NEW HAVEN, CT (WFSB) - State scientists and a U.S. senator joined forces to urge action against an exploding tick population.
The Connecticut Agricultural Experiment Station in New Haven and Sen. Richard Blumenthal held a news conference on Friday morning.
During it, Blumenthal encouraged the public to send ticks in to the CAES to be tested after they are found on pets.
He also called for an additional $50 million in funding to fight tick-borne illnesses such as Lyme disease.
ROCKY HILL (WFSB) - This troubling tick season is proving to be one of the worst in years.
Blumenthal is also calling on the Senate Appropriations Committee to significantly increase funding for the Centers for Disease Control and Prevention, as well as state and local agencies to address the serious public health threat of Lyme disease through expanded prevention and surveillance efforts.
He cited experts who said 46 percent of ticks have Lyme disease.
"That poses an imminent clear danger to Connecticut of exploding numbers of Lyme cases," Blumenthal said.
As a direct result of climate change, the dangers from ticks and Lyme disease are exploding in Connecticut, he argued.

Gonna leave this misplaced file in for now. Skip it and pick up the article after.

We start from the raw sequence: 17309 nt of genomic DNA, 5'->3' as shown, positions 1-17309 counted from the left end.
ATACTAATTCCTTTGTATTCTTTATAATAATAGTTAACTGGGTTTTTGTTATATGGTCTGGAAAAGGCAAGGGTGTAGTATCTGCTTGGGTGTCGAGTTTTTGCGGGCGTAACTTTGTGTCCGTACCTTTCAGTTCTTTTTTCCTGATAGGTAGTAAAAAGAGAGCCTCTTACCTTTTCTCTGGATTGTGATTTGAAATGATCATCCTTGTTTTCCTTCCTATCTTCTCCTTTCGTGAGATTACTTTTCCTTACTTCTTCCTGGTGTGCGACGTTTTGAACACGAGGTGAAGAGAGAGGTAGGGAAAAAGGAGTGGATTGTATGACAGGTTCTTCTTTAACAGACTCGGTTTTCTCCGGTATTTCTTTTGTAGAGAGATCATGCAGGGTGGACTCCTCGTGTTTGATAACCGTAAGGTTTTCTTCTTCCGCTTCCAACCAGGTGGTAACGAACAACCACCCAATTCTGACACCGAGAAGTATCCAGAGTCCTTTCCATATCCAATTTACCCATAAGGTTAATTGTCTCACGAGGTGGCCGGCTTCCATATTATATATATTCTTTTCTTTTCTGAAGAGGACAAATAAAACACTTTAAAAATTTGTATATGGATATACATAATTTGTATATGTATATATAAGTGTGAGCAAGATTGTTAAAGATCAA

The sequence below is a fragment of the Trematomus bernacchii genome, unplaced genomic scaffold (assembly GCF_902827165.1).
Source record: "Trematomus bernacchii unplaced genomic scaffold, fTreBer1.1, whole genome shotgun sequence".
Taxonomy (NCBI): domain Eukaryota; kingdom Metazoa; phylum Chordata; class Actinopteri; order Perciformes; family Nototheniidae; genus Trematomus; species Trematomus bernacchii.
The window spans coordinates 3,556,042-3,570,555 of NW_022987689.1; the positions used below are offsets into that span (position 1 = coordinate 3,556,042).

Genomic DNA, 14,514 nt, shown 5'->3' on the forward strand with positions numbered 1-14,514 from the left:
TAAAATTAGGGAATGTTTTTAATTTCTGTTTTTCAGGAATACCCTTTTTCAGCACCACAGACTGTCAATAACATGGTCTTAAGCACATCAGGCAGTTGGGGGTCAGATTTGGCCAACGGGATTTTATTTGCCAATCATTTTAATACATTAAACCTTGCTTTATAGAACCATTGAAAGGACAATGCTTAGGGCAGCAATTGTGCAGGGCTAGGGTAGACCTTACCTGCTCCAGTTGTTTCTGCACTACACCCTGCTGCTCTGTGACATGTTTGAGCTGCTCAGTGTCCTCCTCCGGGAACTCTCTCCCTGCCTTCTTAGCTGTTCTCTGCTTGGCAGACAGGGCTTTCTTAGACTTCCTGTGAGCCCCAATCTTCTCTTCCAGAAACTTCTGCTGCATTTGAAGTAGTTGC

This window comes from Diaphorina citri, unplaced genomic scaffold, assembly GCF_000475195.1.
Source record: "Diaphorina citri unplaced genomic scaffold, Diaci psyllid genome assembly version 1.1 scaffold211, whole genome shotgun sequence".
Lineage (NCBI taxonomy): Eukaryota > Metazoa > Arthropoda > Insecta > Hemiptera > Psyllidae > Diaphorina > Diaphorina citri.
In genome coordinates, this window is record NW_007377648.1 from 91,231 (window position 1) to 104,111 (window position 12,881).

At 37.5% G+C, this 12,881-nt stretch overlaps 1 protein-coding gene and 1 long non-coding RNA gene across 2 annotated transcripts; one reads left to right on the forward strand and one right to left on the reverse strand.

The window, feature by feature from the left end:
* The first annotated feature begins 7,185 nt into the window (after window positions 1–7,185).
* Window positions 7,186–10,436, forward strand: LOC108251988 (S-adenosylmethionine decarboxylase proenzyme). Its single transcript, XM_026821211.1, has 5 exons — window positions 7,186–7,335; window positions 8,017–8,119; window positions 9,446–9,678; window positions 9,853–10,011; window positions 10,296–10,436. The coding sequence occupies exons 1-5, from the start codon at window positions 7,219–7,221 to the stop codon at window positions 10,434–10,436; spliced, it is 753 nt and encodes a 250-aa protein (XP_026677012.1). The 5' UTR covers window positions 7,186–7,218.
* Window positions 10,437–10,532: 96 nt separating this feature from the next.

Recently, new tick species have been found in our state, raising the perils of Lyme’s crippling spread.
The three most common ticks are the lone star, Asian longhorned, and Gulf Coast.
The Connecticut Agricultural Experiment Station reported populations of the Gulf Coast tick in Fairfield County, and noted its potential to further spread in Connecticut and transmit diseases to both people and pets.
Many people are saying they are seeing more and more ticks on themselves and on their dogs.
When it comes to tick prevention, experts say to do the obvious things like wear pants, long sleeves, and check yourself after you’re outside.
It could also help to use a tick or bug spray, and even a lint roller on your clothes and skin after to try and catch any ticks crawling on you.
Also, always remember to check your pets.
For steps on where and how to send ticks in, click here.